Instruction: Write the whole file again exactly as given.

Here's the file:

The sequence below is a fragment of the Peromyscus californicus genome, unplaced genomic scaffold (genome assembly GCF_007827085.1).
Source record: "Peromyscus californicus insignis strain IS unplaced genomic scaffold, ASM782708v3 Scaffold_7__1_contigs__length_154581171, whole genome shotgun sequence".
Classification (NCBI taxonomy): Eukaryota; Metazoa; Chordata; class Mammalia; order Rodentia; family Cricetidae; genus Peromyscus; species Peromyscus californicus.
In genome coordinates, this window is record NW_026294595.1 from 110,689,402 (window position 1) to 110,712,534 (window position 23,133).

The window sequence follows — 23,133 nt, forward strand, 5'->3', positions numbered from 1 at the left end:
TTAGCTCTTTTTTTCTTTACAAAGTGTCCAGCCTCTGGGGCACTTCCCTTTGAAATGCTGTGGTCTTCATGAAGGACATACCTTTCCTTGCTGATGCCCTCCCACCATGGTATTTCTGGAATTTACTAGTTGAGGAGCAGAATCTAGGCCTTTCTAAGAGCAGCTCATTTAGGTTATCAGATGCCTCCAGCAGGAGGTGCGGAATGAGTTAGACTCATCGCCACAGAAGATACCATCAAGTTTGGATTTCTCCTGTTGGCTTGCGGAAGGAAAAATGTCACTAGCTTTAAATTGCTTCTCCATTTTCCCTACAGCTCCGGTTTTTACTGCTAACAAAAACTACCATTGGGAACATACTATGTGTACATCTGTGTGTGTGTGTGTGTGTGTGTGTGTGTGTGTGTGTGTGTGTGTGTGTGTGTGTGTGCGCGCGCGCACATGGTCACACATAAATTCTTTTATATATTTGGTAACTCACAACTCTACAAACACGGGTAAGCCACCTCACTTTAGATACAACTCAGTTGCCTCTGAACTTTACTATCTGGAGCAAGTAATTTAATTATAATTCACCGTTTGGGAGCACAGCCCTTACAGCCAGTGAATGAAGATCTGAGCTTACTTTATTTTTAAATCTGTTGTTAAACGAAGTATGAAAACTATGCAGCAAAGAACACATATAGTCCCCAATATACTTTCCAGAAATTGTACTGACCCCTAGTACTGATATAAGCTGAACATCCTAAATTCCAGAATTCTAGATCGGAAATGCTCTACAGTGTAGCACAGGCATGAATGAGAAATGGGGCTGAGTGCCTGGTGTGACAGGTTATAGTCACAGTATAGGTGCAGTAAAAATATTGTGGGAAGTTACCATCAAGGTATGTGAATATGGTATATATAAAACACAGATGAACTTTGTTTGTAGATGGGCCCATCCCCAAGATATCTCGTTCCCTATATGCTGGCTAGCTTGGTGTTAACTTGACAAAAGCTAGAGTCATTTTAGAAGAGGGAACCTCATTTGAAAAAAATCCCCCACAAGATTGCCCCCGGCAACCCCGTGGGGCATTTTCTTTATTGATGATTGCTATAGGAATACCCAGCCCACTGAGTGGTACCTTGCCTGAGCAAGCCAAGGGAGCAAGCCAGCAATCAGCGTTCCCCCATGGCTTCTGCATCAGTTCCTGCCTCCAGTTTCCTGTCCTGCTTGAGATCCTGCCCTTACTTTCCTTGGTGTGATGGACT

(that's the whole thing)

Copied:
The sequence below is a fragment of the Peromyscus californicus genome, unplaced genomic scaffold (genome assembly GCF_007827085.1).
Source record: "Peromyscus californicus insignis strain IS unplaced genomic scaffold, ASM782708v3 Scaffold_7__1_contigs__length_154581171, whole genome shotgun sequence".
Classification (NCBI taxonomy): Eukaryota; Metazoa; Chordata; class Mammalia; order Rodentia; family Cricetidae; genus Peromyscus; species Peromyscus californicus.
In genome coordinates, this window is record NW_026294595.1 from 110,689,402 (window position 1) to 110,712,534 (window position 23,133).

The window sequence follows — 23,133 nt, forward strand, 5'->3', positions numbered from 1 at the left end:
TTAGCTCTTTTTTTCTTTACAAAGTGTCCAGCCTCTGGGGCACTTCCCTTTGAAATGCTGTGGTCTTCATGAAGGACATACCTTTCCTTGCTGATGCCCTCCCACCATGGTATTTCTGGAATTTACTAGTTGAGGAGCAGAATCTAGGCCTTTCTAAGAGCAGCTCATTTAGGTTATCAGATGCCTCCAGCAGGAGGTGCGGAATGAGTTAGACTCATCGCCACAGAAGATACCATCAAGTTTGGATTTCTCCTGTTGGCTTGCGGAAGGAAAAATGTCACTAGCTTTAAATTGCTTCTCCATTTTCCCTACAGCTCCGGTTTTTACTGCTAACAAAAACTACCATTGGGAACATACTATGTGTACATCTGTGTGTGTGTGTGTGTGTGTGTGTGTGTGTGTGTGTGTGTGTGTGTGTGTGTGTGTGCGCGCGCGCACATGGTCACACATAAATTCTTTTATATATTTGGTAACTCACAACTCTACAAACACGGGTAAGCCACCTCACTTTAGATACAACTCAGTTGCCTCTGAACTTTACTATCTGGAGCAAGTAATTTAATTATAATTCACCGTTTGGGAGCACAGCCCTTACAGCCAGTGAATGAAGATCTGAGCTTACTTTATTTTTAAATCTGTTGTTAAACGAAGTATGAAAACTATGCAGCAAAGAACACATATAGTCCCCAATATACTTTCCAGAAATTGTACTGACCCCTAGTACTGATATAAGCTGAACATCCTAAATTCCAGAATTCTAGATCGGAAATGCTCTACAGTGTAGCACAGGCATGAATGAGAAATGGGGCTGAGTGCCTGGTGTGACAGGTTATAGTCACAGTATAGGTGCAGTAAAAATATTGTGGGAAGTTACCATCAAGGTATGTGAATATGGTATATATAAAACACAGATGAACTTTGTTTGTAGATGGGCCCATCCCCAAGATATCTCGTTCCCTATATGCTGGCTAGCTTGGTGTTAACTTGACAAAAGCTAGAGTCATTTTAGAAGAGGGAACCTCATTTGAAAAAAATCCCCCACAAGATTGCCCCCGGCAACCCCGTGGGGCATTTTCTTTATTGATGATTGCTATAGGAATACCCAGCCCACTGAGTGGTACCTTGCCTGAGCAAGCCAAGGGAGCAAGCCAGCAATCAGCGTTCCCCCATGGCTTCTGCATCAGTTCCTGCCTCCAGTTTCCTGTCCTGCTTGAGATCCTGCCCTTACTTTCCTTGGTGTGATGGACT